[Alice and Finch ? Wavering✓ The Hero✓ Span✓ Djeb✓ Inck✓]
Cover page for readers:
This is only a fifteen page portfolio, double spaced (despite what it may seem). In fact it’s shorter than one might expect because poetry uses a lot of lines. The portfolio can be easily navigated using the navigation tools (ctrl + f > type anything from the table of contents.).
Table of Contents
Contents [you can search with ctrl + f]
Alice and Finch – Primary Dawn
The Hero and the Star
Span – Chapter 1 [abridged]
The Djeb Guard
Alice and Finch – Sluggish Mind [Chapter 12]
Alice and Finch – Primary Dawn
Ever since she appeared in the capital, Alice was always a point of interest. During her childhood, she had passively garnered followers, children in the neighbourhood and later others from around the entire city. Alice was an energetic girl. She wasn’t entirely coherent, but she was very driven and children seemed to find value in that. Adults would watch her warily and some would even keep their children away from her. It was the unusual appearance. Alice had an obvious and striking look to her. Her hair was brightly coloured, less Solune-brown and more sandy-orange. Usually her eyes were a deep maroon, but when she got excited or angry they would become an astonishing red. But, the real reason why adults avoided her was because of her unpredictability, paired with her tooth and nail.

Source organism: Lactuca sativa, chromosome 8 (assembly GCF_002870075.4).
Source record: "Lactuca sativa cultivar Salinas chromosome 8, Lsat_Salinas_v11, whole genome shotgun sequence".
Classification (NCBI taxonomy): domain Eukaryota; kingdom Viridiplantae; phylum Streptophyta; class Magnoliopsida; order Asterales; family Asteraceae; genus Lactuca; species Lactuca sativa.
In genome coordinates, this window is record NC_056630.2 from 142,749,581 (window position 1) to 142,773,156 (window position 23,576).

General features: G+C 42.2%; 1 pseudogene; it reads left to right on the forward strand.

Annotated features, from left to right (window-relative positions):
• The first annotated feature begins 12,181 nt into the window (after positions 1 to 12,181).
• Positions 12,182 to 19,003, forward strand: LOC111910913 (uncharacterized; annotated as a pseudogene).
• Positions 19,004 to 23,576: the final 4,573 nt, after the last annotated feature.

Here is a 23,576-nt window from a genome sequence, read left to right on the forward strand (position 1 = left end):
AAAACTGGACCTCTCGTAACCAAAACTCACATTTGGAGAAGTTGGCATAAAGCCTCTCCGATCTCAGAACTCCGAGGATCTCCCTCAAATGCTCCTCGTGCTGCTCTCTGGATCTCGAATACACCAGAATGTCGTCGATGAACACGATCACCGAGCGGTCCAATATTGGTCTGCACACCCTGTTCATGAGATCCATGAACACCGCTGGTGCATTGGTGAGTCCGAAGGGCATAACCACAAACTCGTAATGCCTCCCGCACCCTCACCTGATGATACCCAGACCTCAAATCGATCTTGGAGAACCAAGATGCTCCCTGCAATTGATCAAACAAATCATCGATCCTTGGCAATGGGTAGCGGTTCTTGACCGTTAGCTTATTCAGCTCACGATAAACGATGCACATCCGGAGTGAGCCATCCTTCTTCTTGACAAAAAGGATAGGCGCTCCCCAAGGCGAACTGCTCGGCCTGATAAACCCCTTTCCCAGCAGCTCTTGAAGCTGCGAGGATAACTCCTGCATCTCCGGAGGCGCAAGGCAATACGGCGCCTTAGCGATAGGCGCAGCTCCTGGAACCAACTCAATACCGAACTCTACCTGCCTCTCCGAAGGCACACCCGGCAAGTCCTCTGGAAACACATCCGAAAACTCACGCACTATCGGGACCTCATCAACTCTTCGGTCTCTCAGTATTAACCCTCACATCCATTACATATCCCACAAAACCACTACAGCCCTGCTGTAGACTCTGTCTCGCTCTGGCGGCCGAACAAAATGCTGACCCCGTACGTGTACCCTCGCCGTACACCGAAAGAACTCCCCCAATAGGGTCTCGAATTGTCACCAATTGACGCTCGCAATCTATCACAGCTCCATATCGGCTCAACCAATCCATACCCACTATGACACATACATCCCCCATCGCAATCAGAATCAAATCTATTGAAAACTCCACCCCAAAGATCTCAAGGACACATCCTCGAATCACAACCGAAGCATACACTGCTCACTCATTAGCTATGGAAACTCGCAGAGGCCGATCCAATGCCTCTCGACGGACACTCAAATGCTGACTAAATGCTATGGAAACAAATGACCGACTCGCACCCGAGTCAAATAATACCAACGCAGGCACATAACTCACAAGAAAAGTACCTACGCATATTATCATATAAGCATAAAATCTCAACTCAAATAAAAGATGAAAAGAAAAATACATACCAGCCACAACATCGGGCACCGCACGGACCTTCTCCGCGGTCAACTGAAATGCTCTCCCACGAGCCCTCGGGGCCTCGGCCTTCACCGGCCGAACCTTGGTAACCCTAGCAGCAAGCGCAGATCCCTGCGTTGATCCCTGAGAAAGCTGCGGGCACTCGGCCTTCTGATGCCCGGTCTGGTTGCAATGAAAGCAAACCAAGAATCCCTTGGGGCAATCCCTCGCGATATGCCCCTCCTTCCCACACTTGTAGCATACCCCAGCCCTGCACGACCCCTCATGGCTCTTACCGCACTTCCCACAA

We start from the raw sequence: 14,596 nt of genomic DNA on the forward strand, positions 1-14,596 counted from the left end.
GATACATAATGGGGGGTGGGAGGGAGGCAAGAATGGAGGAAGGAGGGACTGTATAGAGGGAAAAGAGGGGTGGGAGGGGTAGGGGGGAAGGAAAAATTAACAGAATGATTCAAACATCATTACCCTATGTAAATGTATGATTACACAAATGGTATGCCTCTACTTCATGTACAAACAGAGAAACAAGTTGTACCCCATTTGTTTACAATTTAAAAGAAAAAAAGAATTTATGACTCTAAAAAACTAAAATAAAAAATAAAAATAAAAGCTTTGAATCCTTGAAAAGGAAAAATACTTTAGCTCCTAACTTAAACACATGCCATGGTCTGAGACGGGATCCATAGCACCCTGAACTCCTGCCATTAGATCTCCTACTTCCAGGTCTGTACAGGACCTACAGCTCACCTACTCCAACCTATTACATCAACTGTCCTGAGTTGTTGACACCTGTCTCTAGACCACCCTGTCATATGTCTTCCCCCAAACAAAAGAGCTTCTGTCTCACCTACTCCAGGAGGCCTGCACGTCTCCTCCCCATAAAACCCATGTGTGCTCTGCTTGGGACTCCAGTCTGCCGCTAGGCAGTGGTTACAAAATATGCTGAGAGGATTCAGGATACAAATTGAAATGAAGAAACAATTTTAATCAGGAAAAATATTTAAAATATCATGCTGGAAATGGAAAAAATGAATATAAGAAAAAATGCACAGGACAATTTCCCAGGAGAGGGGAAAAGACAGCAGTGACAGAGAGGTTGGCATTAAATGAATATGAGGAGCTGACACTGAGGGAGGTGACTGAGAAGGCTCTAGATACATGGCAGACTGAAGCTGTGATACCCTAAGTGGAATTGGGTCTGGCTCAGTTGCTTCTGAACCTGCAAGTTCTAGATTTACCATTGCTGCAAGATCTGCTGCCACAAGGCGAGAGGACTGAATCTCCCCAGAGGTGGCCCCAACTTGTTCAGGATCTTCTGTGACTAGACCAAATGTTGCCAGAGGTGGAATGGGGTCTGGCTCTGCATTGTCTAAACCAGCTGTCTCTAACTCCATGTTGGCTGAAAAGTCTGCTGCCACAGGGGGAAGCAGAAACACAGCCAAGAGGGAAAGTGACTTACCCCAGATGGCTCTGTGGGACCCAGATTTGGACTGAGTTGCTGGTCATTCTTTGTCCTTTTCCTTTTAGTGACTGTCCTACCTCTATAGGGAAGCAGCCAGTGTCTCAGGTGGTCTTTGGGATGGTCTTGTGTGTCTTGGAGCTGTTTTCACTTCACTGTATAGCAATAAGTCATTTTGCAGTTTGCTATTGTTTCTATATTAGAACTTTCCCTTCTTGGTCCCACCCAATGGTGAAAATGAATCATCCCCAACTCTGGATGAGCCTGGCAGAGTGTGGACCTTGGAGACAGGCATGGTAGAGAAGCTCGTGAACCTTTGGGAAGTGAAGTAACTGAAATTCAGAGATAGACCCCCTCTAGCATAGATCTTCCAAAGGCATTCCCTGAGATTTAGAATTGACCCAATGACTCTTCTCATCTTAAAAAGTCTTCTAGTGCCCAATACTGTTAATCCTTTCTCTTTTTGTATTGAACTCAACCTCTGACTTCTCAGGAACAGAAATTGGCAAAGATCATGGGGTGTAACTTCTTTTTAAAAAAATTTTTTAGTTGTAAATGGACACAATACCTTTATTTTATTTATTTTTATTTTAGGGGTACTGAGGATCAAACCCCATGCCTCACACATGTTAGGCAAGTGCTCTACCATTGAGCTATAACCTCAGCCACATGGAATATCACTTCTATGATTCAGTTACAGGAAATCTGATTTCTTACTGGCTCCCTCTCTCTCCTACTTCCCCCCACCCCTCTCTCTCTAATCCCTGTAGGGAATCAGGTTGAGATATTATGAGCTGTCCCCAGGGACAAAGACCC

Alice was of the mysterious desert people from the east, a Plainkind. She had extra canines, longer and thicker than any Solune’s. They often hid behind her stretch-marked cheeks, but when she smiled they never failed to come out. Her nails were not only long, but claw-like. And her free spirit made many worry; what would she do next? Even worse, there were the rumours, whispers passed behind scornful faces. Had she ever used those claws? Hurt someone? Maybe killed someone? And with a spirit such as hers, whatever she may or may not have done obviously didn’t affect her morality. Did she even have respect for us common folk?
– The Most Artistic Detective Anime (That isn’t Really a Detective Fiction)
From a programmatic perspective, the opening scene of this anime is perfect. Both scenes. The only thing I could think to change would be the placement of the opening (put it after the opening scene, not before it! It’s more dramatic that way.)
Before I begin, let me set up the program for this review. I’ll be covering the first part of Mnemosyne: Mnemosyne no Musume-tachi, localized as Rin: Daughters of Mnemosyne. Although, more accurately it can be translated simply as: Mnemosyne: Daughters of Mnemosyne. I will cover:
The first opening
The Hotel Scene
So, with that out of the way, let’s begin.
The Opening Scene(s)
With the exception of the very “fast” final episode, Mnemosyne is a very tight, well-managed anime. By that I mean that every scene, almost every action, has its place. There would be something missing if you cut five or ten minutes from this show. Compare this to other anime or even television shows—think of how many scenes are just there for fun and may not add anything to the overall story—and you will quickly see why this is a complement.